We reserved a compact sedan for our one week journey through the mountains. Originally the trip was planned for 4 people, with 2 drivers and 2 suitcases. By the time of the actual trip, however, our group shrunk to two drivers and one passenger, though still with two suitcases. When we got our car, I was glad that we had just three people.

Our car for a week was the Toyota C-HR XLE. Actually, it was a lucky coincidence, because my partner was considering it for purchase. I was trying to say gently that it is not the car for her. During our trip she came to the same conclusion without my help. Let's start!

The 2019 C-HR XLE comes equipped with a 2.0L inline engine (144 hp), CVT, front-wheel drive, and a few luxury features. It is a compact SUV, which had a pretty catchy design when it just got released a few years ago. At the same time, it is claustrophobically compact interior. The nickname for our car was "Claustrophobic Blueberry", because it was blue.

Like the majority of SUVs, it has better elevation than a sedan, but visibility is totally ruined by the window design - the driver can't see blind spots or what's going on behind the car, and as the cherry on the cake, the display is blocking the front view. The trunk was appreciated with my first comment when we found out the model of the rented car. It is not enough! Literally, two suitcases took the entire space. We had to flip those suitcases on their side to fit our groceries. Quick test showed that Elantra's trunk is much bigger - we inserted the same two suitcases into my car, when we got back.

Interior design is a test for drivers. First day, whilst Natty was driving, I was setting up cruise control, turning on the heater, controlling the radio and so on, because intuition wasn't enough to adjust the setting while driving. I will go through some specific buttons and switches a bit later. Sound and acoustics - as bad as in majority of American cars. I mean, it was terrible. We tried various combinations of settings, but it still sounded bad. Maybe it was not designed for music.

On the positive side, this car has adaptive cruise control! We had 100-250 km drives in one shot almost daily, so this feature was really great. But even here Toyota managed to make things weird. When the car was going downhill on cruise control, it had to slow down. At the same time, rpms were going up like crazy and the sound from the engine reminded us of an airplane before taking off. I even wanted to record it, however holding a cellphone while driving is forbidden in Canada.

Bluetooth was another confusion. It didn't allow to connect the devices directly, so during one the stops at the place where my phone had mobile data working, I connected it via USB. It prompted an installation of the Toyota Bluetooth app. I installed it, and the car happily announced that we may try connecting a new device to it. It did a search and connected... the child's tablet. It refused to find any other devices, including the one connected to the car via USB and having the app activated! So in the areas without radio we were listening to teenage playlist.

Space between driver's and passenger's seats is not very comfortable. First, putting something between may disable traction control; second, space is for one coffee mug ( and coffee mug's handle could press TC off); third, no flat area to put phone on charge.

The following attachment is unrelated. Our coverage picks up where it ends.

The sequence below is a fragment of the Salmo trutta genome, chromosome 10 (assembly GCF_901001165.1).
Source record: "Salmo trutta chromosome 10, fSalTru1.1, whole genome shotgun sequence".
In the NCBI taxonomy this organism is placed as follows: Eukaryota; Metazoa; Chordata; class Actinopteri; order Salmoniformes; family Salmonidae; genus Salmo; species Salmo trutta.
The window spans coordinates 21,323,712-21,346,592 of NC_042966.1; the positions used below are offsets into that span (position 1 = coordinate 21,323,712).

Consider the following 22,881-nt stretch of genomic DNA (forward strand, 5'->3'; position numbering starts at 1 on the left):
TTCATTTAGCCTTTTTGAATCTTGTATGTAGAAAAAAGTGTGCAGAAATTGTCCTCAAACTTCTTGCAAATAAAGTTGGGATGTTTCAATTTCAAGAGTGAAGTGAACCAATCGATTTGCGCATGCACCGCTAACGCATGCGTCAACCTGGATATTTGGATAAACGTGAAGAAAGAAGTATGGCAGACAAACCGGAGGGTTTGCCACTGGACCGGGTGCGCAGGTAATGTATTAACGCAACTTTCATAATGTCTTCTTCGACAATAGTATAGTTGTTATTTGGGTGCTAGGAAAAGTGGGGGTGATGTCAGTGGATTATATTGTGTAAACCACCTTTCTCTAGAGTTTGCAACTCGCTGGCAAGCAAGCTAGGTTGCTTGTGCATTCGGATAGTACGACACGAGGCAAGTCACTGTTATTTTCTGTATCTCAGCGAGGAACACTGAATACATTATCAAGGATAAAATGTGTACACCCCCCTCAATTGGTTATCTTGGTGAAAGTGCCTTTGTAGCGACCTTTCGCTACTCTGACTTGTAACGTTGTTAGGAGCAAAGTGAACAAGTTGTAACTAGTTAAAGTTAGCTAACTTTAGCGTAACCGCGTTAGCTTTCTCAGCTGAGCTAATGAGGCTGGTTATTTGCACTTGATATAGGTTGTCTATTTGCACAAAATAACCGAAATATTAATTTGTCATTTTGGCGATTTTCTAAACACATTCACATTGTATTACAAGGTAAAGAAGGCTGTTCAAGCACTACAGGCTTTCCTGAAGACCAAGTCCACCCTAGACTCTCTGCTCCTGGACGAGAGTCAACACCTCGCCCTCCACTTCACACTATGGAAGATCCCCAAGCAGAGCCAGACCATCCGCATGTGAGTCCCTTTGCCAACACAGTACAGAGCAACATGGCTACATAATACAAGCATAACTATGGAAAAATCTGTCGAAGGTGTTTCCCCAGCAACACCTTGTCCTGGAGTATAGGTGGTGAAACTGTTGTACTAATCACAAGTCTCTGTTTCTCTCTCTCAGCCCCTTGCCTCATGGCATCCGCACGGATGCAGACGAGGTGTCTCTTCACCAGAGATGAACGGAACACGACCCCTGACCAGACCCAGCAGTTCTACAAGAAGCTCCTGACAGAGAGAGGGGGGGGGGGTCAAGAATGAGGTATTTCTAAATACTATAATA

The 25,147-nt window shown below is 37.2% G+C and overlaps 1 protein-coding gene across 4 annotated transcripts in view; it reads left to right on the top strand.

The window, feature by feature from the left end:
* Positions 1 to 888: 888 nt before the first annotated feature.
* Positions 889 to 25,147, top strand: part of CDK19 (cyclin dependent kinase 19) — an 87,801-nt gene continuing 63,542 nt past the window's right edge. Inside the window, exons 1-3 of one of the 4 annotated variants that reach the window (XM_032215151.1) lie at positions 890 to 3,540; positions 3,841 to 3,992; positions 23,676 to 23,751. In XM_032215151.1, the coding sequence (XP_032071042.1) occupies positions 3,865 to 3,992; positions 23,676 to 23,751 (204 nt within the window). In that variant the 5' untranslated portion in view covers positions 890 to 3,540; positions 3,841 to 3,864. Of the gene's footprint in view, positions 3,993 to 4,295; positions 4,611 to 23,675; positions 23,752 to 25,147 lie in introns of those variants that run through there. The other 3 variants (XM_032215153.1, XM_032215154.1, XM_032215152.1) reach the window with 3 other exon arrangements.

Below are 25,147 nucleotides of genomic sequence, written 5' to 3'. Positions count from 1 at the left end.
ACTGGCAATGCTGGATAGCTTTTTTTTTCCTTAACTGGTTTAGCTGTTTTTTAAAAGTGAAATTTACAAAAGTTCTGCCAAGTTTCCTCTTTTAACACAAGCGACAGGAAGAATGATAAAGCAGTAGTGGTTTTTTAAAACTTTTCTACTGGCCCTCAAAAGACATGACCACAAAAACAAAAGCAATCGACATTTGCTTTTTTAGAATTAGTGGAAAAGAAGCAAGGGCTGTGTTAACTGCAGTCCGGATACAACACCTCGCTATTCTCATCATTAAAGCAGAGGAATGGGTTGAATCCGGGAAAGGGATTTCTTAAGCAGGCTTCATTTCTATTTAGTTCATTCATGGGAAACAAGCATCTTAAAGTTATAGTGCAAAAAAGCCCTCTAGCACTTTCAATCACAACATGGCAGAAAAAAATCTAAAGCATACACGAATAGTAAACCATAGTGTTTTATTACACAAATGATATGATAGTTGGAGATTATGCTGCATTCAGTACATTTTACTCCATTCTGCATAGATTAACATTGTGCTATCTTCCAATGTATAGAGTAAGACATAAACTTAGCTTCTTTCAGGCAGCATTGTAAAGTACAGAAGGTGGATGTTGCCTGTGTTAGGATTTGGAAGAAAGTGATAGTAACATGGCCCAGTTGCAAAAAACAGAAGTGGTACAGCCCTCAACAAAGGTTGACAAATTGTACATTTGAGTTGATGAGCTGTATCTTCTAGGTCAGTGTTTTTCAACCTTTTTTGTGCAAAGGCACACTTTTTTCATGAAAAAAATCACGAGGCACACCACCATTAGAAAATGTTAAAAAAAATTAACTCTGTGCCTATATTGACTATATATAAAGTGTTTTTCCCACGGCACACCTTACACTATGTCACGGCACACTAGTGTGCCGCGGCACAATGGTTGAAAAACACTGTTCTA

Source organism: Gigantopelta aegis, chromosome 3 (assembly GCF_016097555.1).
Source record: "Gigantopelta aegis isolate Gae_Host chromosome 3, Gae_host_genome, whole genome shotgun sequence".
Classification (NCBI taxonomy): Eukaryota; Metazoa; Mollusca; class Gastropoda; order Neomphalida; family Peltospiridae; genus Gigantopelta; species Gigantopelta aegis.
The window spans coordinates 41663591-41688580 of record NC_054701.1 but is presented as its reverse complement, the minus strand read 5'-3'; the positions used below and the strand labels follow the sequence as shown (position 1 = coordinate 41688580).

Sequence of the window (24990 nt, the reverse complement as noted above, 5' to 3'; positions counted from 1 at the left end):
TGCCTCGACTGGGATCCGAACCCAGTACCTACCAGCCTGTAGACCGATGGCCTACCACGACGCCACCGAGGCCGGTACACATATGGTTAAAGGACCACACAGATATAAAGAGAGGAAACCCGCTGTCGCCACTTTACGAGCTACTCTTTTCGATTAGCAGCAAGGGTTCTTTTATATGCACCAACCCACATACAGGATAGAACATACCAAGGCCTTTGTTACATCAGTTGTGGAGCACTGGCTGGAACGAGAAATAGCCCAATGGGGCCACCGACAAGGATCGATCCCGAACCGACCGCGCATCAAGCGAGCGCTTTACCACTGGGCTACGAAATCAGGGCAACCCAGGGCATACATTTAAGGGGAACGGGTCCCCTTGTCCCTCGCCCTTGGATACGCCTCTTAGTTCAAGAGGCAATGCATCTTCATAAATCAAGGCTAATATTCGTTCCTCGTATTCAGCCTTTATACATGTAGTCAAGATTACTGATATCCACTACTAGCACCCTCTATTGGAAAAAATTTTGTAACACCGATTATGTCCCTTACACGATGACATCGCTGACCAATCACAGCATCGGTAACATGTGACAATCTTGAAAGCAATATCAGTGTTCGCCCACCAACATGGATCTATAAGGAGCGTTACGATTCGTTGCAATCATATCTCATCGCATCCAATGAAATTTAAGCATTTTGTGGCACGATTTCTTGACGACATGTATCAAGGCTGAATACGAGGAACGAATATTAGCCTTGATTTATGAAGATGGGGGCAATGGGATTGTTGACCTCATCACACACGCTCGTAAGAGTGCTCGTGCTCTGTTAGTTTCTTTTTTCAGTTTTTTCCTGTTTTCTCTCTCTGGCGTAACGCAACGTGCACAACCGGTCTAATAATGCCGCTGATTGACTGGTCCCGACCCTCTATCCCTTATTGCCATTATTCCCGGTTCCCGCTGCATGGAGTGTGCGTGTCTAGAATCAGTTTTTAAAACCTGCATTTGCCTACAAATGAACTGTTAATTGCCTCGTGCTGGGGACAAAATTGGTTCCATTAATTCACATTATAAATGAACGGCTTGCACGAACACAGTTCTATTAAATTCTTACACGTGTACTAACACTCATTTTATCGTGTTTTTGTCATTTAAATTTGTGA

My partner drove me nuts with putting bunch of junk between seats - she was charging her phone and camera's battery at the same time, had a coffee mug and a bottle of water, napkins, snacks, whatever. In my car maximum allowance is a bottle of water, a cable to charge a cellphone and a USB drive for music, nothing else. Especially if the design doesn't allow to secure the items safely and not distracting for driving. I have my bad habits, though, so I was trying not to complain (too much). It was not the most economic car. I have data for exact consumption numbers, but too lazy to put all of it together.

The car was tested on various terrain types and in all possible weather conditions except tsunami and extreme heat. The performance wasn't bad at all - we got back safely and without injuries, although all the fancy detectors and gizmos got disabled by snow and freezing rain when we got into the winter storm. The dashboard was flashing with the sign "clean the camera for safety feature activation", but we could not help the poor thing since the rental company didn't provide us with a brush.

In messy road conditions we realized that the rear camera is useless, though back on the first day we figured out that the back window is useless as well. Knowing my personal car's camera, I may suggest not to park or stand at the back of C-HR at winter, because if the driver is going to reverse, they won't see anything behind them.

Don't get me wrong, it is an OK car. It drives, it has blind spot detectors, a rear view camera, adaptive cruise control, heater, A/C, even heated seats and lane assist. It auto-adjusts the head beams if a car is approaching it or it gets closer to the car in front of it. But it doesn't have anything to pay 24K USD for it. It's not catchy and not very comfortable.

So let's summarize.


- Compact SUV, could be good for city drive

- More or less good on gas

- Has automatically adjustable head beams and anti-glare rear mirror

- Interesting look

- All those features in the last paragraph


- Small inside, almost claustrophobic, not enough cargo space

- Bluetooth and ways to connect to it

- Dashboard design not for people with average intuition

- Visibility is very limited on the sides and at the back

- Sound. Sound is awful

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